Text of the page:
In G Nonyane v HMRC [2017] UKFTT TC05577, the First-Tier Tribunal (FTT) found that the discovery assessment issued to a taxpayer claiming not to know about the new High-Income Child Benefit Charge (HICBC) was valid.

  • The taxpayer earned more than £69,000 in the tax year 2013/14.
  • Child benefit in respect of one child was claimed.
  • The taxpayer did not submit a tax return and HMRC did not issue one to her.
  • HMRC issued an assessment for the HICBC.
  • The taxpayer appealed to HMRC and requested a review and HMRC maintained their view and dismissed the reasons for the appeal.

The Taxpayer submitted that HMRC should only be allowed to collect the HICBC from the date that she received notification from HMRC that the law had changed. The taxpayer claimed she was not aware of the change in rules because:

  • No notification was received from HMRC.
  • The taxpayer did not listen to the radio or watch television.
  • Additionally, the taxpayer did not see or hear any of the public advertising and did not visit places where the public billboards were placed.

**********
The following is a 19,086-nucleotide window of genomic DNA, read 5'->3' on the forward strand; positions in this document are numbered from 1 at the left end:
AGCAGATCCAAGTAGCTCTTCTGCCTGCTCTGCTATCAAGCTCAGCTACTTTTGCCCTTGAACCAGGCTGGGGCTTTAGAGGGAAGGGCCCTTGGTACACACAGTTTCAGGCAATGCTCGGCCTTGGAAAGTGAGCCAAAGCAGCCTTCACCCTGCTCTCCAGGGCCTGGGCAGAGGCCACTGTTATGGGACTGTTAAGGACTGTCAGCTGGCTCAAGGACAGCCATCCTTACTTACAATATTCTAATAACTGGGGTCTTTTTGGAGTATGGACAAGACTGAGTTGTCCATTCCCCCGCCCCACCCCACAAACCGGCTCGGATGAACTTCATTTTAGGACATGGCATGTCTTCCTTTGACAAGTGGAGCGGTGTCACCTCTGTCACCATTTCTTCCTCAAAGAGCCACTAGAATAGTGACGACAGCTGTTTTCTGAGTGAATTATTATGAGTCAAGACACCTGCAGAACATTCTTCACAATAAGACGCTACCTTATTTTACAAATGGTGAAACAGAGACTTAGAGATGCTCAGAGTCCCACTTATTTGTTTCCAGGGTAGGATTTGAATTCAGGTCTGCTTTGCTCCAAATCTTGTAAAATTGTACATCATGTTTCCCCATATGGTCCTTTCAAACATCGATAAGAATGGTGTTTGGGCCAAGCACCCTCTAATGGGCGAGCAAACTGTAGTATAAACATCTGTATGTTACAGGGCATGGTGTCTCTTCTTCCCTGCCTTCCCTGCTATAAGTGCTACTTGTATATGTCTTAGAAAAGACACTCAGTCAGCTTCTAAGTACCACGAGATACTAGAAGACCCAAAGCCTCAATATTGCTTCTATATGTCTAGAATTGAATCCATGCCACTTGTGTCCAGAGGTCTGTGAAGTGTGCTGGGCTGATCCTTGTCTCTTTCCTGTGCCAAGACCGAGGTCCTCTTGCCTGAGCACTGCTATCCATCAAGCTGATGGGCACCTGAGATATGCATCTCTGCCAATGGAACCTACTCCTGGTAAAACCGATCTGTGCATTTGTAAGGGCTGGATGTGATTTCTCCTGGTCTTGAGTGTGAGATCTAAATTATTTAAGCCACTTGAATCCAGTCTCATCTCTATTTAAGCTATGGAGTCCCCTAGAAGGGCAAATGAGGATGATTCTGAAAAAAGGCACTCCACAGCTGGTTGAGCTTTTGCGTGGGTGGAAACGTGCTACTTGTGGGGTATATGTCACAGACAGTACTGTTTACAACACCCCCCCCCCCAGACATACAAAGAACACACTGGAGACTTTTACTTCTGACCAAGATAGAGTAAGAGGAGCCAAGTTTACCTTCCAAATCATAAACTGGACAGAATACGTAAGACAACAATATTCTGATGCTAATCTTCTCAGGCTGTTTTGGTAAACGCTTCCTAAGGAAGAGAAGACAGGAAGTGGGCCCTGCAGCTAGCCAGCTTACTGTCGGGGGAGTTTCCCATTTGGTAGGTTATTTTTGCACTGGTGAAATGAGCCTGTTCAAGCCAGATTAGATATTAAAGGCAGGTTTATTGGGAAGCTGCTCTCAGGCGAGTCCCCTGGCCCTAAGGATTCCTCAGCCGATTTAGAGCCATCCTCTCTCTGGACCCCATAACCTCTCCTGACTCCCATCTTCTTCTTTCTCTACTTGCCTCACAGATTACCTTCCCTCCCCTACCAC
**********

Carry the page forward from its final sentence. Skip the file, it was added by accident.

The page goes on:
The taxpayer’s view was that HMRC had an obligation to notify all taxpayers that could be directly affected by the change in law and HMRC’s approach, using television, radio, social media, and public billboards is an inappropriate way of informing people of a change in law.

The FTT agreed with HMRC:

  • The discovery assessment was valid because it assessed income that should have been assessed.
  • The discovery assessment was timely.
  • Ignorance of law cannot be accepted as a reasonable excuse as that would favour those who choose to remain ignorant of the law.
  • The burden is on the taxpayer to check that her tax affairs are dealt with correctly.

The appeal was dismissed.


High-Income Child Benefit Tax Charge

Discovery assessments and time limits

External link

G Nonyane v HMRC [2017] UKFTT TC05577